New Investment Law Hailed as ‘Essential’ to Development

Business leaders have welcomed the approval of a new investment law that they hope will cut red tape and bring an end to concerns that foreign and local businesses are being treated differently.

The Upper House approved the Myanmar Investment Law without amendments last week, and the legislation is due to come into effect in the “near future,” according to the Myanmar Investment Commission (MIC).

Foreign investment in Myanmar has been lacklustre since Daw Aung San Suu Kyi’s National League for Democracy (NLD) took power in April; many potential investors appear to be waiting for clear policies from the new government before entering the country.

Last year, foreign direct investment (FDI) plunged to $3.9 billion from a peak of $8 billion in 2014. In the five months since the NLD took power just over $383 million has flowed into the country.

The new bill will allow the government to apply tax breaks more prudently, the commission said. Under the current rules firms investing through the MIC automatically receive a 5-year tax break.

After the new law takes effect exemptions will be granted to sectors that the government considers important for growth and the duration of the tax break will be flexible.

“International organizations such as the World Bank and IMF have told us that Myanmar doesn’t need to offer special incentives to attract foreign investment,” said Dr Maung Maung Lay, Vice President of UMFCCI, Myanmar’s Chamber of Commerce.  “We just need to have good infrastructure.”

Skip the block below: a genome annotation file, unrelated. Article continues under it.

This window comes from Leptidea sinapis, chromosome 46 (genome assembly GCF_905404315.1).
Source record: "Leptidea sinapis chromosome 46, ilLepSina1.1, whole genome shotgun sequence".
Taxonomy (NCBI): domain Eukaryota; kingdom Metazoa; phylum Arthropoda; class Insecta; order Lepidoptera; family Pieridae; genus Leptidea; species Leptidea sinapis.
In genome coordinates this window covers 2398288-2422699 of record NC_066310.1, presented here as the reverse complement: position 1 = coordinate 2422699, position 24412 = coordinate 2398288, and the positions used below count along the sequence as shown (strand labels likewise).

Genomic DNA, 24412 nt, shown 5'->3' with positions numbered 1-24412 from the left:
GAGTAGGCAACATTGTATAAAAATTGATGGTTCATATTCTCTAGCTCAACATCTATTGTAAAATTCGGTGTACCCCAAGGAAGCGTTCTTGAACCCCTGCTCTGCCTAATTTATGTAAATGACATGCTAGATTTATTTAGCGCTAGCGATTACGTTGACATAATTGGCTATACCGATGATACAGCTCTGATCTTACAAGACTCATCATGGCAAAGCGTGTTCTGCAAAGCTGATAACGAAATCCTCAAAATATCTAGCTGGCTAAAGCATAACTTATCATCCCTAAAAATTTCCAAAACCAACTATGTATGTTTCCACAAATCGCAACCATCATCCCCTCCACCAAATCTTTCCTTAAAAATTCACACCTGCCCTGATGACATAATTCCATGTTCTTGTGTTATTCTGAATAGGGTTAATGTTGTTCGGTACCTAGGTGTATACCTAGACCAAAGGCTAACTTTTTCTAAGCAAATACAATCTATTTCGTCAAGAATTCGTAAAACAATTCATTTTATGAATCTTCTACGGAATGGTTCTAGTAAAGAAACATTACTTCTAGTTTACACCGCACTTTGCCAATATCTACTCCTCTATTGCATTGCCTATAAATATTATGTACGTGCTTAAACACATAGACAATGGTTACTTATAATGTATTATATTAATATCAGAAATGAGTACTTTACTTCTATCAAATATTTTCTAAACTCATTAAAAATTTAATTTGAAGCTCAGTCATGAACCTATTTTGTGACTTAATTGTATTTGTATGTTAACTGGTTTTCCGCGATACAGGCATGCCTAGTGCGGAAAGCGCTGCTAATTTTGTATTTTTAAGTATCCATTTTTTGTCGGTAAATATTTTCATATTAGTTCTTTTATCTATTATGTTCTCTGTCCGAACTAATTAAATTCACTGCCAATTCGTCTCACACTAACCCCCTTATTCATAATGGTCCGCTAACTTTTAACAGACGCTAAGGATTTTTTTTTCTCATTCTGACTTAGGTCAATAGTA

He added: “If we have that, I think those investments will come on their own.”

“The investment law is essential for the country’s development,” said U Aung Thura, CEO of the Thura Swiss research and consulting firm. “We need this legal framework. But nothing is perfect and the law is just part of a process.”

It is not certain that the new rules on tax exemptions would spur growth in regions that most needed it, he added.

“Companies will get tax exemptions depending on the levels of development of states and regions where they invest. If they invest in a less developed region, they will get a higher tax exemption. But, I don’t think international investors will be interested in places that lack infrastructure, even with the exemption. So, I can’t tell right now how much impact that will have.”

Investors can also expect less red tape as the number of projects that require permission from the MIC will be cut. The bill also promises avenues to settle disputes before going to arbitration and guidance on transferring foreign currency, both of which the previous laws lacked.

The bill will replace the Foreign Investment Law and the Citizens’ Investment Law. The commission has said that having two bills has created the perception that foreign and local companies were not being treated equally.

“In any other ASEAN country there is only one investment law, but Myanmar has two right now.” said U Than Soe, an NLD Amyotha Hluttaw MP for one of the Yangon constituencies and a former economic analyst.

He added: “There are so many local and foreign investments waiting for this law. That’s why the Amyotha Hluttaw approved it without any amendments.”

The bill will now needs to be approved by the Union Parliament and signed off by the President, but it is hard to know an exact timeline for when it will be enacted, said Daw Khin Ohnmar Aung, the deputy director of the Directorate of Investment and Company Administration.


Source: Myanmar Business Today


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